In defense of pizza boxes

Lately on the Twitters there has been much praise among my friends and colleagues for what I like to think of as datacenters on dollies: Cisco’s UCS, FlexPod, Dell’s vStart etc…You know what these are as I’m sure you’ve come across them: pre-configured, pre-engineered datacenters you can roll out to the datacenter floor, align carefully and then -put your back into it lads!- carefully drop onto the elevated tiles. Then you grab that bulky L1430P and jack the stack into your 220v 30 amp circuit that has A/B power and bam! #InfrastructureGlory achieved.

feat_fig1_flexpod_expressSupport’s not a concern because the storage vendor, the compute vendor, and the network vendor are simpatico under the terms of an MOU…you see, the vendors engineered it out so you don’t have to download and memorize the mezzanine architecture PDF. All you have to do now is turn it on and build some VMs in vSphere or VMM or what-have-you.

Where’s the fun in that?

Don’t get me wrong, I think UCS is awesome. I kind of want an old one in my lab.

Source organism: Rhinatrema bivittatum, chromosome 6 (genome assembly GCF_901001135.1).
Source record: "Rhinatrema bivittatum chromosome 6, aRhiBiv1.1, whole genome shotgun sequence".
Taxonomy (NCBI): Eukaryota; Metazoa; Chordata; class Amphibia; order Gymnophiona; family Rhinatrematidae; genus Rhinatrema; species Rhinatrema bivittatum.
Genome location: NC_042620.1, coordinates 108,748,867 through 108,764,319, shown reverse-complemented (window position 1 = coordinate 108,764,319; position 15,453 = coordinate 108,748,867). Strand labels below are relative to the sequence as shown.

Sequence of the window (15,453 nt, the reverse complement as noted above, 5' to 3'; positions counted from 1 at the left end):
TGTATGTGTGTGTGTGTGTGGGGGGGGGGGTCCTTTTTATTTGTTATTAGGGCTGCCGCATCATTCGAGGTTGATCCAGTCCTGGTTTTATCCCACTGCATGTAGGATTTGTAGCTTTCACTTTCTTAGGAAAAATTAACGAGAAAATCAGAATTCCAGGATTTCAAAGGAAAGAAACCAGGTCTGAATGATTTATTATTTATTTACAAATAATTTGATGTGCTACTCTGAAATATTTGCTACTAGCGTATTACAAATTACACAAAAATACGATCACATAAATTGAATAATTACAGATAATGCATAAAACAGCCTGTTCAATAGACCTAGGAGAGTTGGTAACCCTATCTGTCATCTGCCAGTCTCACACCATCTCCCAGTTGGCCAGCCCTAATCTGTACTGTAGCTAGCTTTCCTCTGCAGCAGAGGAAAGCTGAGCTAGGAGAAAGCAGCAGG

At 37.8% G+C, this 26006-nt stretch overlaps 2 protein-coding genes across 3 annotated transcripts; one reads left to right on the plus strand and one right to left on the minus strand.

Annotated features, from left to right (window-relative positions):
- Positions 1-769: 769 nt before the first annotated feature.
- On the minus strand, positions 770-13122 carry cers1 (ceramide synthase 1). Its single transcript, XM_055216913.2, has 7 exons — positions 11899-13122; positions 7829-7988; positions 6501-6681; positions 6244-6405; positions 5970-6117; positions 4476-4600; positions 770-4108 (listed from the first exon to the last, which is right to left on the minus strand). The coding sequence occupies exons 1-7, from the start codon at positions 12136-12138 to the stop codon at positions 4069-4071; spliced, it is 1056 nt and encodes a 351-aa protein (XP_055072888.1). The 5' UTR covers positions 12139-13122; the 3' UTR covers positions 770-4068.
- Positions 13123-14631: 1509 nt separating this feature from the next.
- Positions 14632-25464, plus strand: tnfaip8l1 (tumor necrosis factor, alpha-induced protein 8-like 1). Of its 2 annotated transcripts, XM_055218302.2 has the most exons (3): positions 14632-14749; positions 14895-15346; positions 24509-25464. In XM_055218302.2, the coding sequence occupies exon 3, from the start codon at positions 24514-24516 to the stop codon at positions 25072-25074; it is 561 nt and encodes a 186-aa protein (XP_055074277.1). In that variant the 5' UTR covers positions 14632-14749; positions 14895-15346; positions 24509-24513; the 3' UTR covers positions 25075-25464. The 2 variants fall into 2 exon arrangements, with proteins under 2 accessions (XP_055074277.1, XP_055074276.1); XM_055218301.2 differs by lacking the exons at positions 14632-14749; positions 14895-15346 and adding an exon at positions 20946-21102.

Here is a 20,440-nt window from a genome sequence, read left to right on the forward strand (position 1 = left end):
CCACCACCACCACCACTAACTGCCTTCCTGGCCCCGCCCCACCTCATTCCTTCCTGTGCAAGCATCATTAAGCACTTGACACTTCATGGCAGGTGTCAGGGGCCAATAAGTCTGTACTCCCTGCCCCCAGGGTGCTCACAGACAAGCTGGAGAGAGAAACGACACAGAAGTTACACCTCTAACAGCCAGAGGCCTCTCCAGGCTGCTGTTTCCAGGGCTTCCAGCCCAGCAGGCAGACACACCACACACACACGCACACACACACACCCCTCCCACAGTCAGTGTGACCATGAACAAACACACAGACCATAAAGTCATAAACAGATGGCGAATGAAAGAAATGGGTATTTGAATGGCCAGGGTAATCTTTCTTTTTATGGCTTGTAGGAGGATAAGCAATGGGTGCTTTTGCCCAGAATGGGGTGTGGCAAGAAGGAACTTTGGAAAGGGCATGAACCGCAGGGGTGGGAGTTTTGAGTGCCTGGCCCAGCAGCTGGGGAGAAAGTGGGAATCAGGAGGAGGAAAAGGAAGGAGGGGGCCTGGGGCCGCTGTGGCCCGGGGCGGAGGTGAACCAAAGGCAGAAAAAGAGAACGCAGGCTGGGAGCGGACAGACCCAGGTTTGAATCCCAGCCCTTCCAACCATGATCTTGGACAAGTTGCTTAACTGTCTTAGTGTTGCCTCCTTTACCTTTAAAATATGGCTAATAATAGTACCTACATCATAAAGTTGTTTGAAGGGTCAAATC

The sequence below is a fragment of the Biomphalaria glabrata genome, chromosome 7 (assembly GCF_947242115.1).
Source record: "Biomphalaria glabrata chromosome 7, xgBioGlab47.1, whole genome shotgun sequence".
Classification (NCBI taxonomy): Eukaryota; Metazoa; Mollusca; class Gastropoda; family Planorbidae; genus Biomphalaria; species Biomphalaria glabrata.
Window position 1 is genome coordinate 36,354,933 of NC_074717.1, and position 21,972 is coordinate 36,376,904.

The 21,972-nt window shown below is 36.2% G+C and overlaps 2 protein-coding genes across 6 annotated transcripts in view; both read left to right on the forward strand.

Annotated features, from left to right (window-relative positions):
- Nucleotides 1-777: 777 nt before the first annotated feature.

But in my career, it’s always been pizza boxes. Standard 2U, 30″ deep enclosures housing drives & fans up front, two or four CPU sockets in the middle surrounded by gobs of RAM, and NICs…lots and lots of NICs guarding the rear.

And I wonder why that is. Maybe it’s just the market & space I tend to find employment in, but it seems to me that most IT organizations aren’t purchasing infrastructure in a strategic way…they don’t sit down at a table and say, ‘Right. Let’s buy some compute, storage, and network, let’s make it last five years, and then, this time five year’s from now, we’ll buy another stack. Hop to it lads!”

A good IT strategic planner would do that, but that’s not the reality in many organizations.

So I’ve come to love pizza boxes because they are almost infinitely configurable. Like so: